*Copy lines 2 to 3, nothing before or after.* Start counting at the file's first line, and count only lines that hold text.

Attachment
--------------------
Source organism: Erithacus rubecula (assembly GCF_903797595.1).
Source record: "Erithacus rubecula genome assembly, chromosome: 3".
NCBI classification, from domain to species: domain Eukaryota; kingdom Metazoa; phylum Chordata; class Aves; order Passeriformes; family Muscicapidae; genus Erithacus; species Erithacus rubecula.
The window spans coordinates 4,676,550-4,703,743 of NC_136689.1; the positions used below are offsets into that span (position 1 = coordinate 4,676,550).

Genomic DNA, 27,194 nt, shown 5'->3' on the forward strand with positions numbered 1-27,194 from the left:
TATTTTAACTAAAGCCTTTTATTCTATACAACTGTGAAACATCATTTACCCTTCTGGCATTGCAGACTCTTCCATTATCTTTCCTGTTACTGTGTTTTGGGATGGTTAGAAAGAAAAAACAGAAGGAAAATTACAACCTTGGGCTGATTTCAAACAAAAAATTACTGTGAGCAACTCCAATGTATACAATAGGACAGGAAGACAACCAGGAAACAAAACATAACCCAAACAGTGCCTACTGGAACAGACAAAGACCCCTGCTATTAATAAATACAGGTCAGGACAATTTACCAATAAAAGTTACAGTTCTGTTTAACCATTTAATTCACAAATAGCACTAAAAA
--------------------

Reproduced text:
Source record: "Erithacus rubecula genome assembly, chromosome: 3".
NCBI classification, from domain to species: domain Eukaryota; kingdom Metazoa; phylum Chordata; class Aves; order Passeriformes; family Muscicapidae; genus Erithacus; species Erithacus rubecula.